“This app wants to connect to Facebook, access your public profile, your friends list, and your personal contact information.” It seems so easy to click the “OK” button when that pops up, right? The app has been downloaded, it might have cost a few bucks to get it, and you’re excited to try it out. The only problem is that with the modern app, not only could you be selling your own data, but you could be throwing your friends under the bus as well. Privacy controls can help to prevent this, but more than half of Americans don’t know how to improve the security of their profiles. When it comes to internet safety, we really are our own worst enemy.

Safety

When Are We Most Concerned About Our Internet Safety?

  • 71% of internet users say that they are concerned about their internet safety and privacy when accessing bank account information or financial data.
  • The percentage of internet users who are concerned with internet safety while shopping: 57%.
  • Internet users are 4x more likely to be concerned about their internet safety when accessing bank accounts when compared to accessing pornography.
  • Only 10% of internet users are concerned about internet safety as they are looking up information about a past romantic relationship.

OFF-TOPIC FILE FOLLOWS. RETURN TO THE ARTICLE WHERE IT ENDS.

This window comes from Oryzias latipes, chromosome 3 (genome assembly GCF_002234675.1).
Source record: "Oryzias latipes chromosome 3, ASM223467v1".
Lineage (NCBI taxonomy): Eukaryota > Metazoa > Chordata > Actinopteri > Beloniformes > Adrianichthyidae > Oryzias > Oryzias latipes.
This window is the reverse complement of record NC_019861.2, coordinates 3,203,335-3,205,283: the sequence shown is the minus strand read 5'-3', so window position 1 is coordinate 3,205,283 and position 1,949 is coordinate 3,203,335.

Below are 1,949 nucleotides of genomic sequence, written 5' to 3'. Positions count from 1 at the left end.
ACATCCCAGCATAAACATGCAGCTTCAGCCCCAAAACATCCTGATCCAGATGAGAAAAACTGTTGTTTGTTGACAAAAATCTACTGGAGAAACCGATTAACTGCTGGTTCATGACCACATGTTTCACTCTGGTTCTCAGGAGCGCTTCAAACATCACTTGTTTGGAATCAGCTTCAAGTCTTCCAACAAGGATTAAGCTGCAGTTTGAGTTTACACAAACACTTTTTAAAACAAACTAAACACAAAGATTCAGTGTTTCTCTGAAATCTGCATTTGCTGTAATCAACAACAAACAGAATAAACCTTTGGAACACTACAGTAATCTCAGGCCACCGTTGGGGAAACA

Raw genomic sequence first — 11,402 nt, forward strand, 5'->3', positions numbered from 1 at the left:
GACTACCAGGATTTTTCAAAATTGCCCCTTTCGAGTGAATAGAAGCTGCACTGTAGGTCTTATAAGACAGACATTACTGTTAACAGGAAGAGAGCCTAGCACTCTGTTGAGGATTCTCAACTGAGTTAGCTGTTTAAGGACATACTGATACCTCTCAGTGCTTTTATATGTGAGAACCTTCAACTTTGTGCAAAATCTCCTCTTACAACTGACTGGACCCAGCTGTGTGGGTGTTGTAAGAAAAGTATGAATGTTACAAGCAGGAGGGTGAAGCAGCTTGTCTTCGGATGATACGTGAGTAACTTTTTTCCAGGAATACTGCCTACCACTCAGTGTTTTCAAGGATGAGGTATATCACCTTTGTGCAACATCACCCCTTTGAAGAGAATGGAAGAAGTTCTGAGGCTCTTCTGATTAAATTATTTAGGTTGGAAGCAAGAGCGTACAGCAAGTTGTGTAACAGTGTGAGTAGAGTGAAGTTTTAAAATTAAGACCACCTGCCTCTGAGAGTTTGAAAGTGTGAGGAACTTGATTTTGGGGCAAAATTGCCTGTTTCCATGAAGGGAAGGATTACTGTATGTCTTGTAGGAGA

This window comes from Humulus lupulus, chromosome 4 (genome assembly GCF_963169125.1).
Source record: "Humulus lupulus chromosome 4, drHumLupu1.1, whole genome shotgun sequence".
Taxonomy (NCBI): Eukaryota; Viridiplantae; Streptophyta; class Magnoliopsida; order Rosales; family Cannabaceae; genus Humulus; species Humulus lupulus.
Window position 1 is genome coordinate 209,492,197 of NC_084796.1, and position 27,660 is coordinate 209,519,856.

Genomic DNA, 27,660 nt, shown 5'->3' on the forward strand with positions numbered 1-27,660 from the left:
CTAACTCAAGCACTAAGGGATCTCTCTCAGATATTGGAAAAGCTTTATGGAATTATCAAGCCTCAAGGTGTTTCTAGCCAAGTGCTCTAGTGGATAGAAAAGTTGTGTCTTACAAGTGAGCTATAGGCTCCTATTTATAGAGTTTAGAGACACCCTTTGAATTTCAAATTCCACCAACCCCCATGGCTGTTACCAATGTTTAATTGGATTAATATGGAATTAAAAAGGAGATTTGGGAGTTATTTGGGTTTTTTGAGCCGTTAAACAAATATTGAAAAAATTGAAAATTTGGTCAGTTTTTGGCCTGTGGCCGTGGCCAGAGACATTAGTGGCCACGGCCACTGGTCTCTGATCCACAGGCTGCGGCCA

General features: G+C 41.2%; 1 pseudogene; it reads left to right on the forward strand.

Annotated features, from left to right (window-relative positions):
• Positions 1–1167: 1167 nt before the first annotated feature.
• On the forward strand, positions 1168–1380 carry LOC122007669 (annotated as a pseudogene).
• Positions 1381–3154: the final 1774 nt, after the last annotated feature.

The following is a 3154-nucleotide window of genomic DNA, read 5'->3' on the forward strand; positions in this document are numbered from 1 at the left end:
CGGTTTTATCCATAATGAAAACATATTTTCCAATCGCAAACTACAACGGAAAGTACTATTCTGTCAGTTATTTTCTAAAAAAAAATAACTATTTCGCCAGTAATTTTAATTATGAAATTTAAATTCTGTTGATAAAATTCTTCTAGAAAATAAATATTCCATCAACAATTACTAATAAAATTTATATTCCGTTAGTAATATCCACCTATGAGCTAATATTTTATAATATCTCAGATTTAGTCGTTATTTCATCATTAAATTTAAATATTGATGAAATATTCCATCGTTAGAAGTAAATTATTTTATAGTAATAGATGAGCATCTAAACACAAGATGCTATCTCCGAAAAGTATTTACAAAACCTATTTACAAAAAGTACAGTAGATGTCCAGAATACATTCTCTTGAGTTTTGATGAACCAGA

• 27% of people think about internet safety when they reference themselves in some way while online.
  • 32% of kids in their teens hide their browsing history from their parents or guardians to try to prevent them from seeing which sites they visit.
  • The percentage of teens that have a hidden email address or social networking account: 16%.
  • 11% of kids who have access to the internet say that they know how to turn off the installed parental controls.

It is easy to blame everyone else for the lack of safety that is available on the internet today, but the fact is that we’re doing this all to ourselves. All it takes is one moment of trust for a child to access something online that they shouldn’t access. It is that one moment that can change a life forever. The same is true with adults. One Craigslist advertisement, one ill-advised social media post, or one mean-spirited individual can ruin a reputation or even take a life. Internet safety can be improved, but we have to do it at the individual level. Knowing internet safety statistics like these is a good first step.